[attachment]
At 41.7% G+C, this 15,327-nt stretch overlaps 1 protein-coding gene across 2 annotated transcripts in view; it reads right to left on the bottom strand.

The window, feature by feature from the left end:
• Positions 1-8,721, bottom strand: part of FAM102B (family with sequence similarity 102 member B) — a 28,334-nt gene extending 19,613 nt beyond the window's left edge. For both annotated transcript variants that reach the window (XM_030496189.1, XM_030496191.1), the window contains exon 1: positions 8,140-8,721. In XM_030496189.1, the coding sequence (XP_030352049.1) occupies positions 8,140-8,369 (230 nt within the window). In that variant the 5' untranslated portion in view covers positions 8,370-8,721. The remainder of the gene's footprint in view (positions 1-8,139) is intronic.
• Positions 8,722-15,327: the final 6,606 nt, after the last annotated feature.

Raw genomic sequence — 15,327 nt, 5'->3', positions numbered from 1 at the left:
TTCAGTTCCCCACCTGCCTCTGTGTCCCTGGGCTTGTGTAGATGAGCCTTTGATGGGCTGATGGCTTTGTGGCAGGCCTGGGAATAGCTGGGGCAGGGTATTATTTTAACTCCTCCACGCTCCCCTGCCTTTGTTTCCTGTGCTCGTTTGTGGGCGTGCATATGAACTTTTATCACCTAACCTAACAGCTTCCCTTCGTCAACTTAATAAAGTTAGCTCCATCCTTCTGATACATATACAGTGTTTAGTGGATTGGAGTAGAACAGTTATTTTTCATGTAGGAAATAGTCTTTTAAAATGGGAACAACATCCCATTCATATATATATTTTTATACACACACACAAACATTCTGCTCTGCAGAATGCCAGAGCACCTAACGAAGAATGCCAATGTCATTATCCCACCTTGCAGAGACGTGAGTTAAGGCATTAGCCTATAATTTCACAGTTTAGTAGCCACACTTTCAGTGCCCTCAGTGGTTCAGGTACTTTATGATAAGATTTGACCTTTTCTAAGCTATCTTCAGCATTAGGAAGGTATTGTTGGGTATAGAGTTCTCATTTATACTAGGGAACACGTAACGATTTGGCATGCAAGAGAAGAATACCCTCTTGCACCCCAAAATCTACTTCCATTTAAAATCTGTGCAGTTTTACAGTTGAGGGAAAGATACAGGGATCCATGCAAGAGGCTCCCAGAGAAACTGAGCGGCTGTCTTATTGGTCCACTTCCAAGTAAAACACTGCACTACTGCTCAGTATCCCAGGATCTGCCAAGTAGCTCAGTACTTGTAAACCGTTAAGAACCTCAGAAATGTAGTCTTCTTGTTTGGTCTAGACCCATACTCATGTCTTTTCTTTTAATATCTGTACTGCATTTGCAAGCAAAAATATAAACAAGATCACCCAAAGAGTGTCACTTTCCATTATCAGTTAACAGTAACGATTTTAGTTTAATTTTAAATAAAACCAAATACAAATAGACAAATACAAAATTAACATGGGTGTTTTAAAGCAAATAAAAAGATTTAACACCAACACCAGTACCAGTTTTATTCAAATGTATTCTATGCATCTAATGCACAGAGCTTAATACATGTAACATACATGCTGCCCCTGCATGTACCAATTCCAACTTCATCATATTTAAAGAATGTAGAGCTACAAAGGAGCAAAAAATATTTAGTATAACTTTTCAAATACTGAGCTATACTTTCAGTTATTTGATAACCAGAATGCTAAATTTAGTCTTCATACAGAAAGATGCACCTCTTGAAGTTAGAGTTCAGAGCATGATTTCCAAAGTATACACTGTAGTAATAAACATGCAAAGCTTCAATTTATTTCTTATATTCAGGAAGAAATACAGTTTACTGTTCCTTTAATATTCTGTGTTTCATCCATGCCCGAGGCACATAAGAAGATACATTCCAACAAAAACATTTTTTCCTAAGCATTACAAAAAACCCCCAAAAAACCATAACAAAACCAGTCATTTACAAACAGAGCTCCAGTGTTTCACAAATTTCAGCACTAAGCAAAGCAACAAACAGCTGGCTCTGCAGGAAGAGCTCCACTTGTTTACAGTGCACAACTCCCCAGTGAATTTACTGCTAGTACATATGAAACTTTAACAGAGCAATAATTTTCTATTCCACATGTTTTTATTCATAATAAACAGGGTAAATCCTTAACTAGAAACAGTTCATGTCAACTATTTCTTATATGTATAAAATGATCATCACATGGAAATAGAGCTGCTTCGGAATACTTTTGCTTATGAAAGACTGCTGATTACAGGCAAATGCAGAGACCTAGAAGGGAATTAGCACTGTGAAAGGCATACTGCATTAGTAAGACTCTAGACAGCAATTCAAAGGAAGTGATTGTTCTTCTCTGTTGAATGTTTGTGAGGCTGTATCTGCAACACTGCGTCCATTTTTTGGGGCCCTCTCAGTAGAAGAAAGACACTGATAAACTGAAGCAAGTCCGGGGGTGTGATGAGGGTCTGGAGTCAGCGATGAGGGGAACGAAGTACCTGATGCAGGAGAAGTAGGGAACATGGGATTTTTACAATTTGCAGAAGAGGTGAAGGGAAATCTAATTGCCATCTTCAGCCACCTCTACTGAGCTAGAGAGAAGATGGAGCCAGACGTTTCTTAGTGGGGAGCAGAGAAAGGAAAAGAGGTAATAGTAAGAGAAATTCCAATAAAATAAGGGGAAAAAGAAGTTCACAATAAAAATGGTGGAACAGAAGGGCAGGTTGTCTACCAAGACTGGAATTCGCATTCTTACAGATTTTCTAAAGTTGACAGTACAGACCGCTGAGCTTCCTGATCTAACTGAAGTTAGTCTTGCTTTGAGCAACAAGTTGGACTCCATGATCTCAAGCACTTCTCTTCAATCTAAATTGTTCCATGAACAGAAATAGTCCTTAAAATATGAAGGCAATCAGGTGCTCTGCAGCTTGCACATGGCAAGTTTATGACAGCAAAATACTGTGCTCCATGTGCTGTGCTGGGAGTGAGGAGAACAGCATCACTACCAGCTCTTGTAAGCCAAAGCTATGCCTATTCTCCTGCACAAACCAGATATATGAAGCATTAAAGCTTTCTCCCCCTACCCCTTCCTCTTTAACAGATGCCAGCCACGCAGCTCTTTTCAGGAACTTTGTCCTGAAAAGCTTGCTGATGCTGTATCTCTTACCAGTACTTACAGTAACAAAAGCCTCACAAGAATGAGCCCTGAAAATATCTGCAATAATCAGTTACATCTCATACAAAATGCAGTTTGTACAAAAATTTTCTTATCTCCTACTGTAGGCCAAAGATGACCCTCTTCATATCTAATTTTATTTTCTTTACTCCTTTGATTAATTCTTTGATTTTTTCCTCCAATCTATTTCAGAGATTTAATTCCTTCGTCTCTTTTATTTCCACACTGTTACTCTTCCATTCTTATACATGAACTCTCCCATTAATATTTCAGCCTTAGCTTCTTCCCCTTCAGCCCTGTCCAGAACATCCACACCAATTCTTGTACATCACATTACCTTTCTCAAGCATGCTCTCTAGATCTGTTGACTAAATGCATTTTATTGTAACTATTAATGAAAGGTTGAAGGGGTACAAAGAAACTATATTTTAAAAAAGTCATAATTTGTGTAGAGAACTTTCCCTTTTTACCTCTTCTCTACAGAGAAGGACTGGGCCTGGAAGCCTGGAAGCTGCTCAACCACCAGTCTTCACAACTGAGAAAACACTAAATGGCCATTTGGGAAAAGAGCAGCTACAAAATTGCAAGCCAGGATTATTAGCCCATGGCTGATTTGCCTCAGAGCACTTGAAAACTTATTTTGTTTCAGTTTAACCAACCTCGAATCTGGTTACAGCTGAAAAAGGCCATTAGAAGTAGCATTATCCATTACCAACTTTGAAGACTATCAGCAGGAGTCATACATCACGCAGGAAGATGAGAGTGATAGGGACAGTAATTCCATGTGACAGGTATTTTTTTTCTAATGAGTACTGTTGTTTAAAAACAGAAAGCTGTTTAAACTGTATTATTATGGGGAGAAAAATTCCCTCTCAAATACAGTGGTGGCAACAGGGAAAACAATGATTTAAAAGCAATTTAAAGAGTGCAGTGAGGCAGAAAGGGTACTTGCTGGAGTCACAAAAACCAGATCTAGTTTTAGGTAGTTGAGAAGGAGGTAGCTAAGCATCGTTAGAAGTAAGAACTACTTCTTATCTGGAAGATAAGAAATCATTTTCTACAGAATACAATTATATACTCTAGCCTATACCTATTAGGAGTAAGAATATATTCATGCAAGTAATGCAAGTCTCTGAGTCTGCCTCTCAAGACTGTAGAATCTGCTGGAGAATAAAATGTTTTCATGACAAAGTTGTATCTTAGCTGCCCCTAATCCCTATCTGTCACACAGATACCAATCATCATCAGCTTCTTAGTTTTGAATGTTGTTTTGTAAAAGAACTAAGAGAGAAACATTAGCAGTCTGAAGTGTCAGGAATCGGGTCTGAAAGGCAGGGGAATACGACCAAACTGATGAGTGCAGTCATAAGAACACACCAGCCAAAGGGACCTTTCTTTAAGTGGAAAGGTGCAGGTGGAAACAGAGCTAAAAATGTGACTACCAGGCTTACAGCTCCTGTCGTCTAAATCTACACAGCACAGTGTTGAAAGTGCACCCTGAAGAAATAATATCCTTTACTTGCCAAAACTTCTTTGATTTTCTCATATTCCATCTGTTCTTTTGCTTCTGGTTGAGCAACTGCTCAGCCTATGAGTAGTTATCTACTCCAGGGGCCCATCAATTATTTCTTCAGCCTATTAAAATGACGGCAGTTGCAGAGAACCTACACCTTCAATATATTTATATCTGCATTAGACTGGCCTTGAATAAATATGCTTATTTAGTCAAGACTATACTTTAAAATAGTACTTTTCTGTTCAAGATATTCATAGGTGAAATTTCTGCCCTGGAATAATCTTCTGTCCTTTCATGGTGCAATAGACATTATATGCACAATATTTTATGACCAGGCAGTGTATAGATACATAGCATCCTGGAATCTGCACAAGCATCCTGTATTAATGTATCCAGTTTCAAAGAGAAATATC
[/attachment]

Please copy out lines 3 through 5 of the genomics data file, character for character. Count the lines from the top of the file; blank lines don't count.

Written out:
• Positions 1-8,721, bottom strand: part of FAM102B (family with sequence similarity 102 member B) — a 28,334-nt gene extending 19,613 nt beyond the window's left edge. For both annotated transcript variants that reach the window (XM_030496189.1, XM_030496191.1), the window contains exon 1: positions 8,140-8,721. In XM_030496189.1, the coding sequence (XP_030352049.1) occupies positions 8,140-8,369 (230 nt within the window). In that variant the 5' untranslated portion in view covers positions 8,370-8,721. The remainder of the gene's footprint in view (positions 1-8,139) is intronic.
• Positions 8,722-15,327: the final 6,606 nt, after the last annotated feature.

Raw genomic sequence — 15,327 nt, 5'->3', positions numbered from 1 at the left: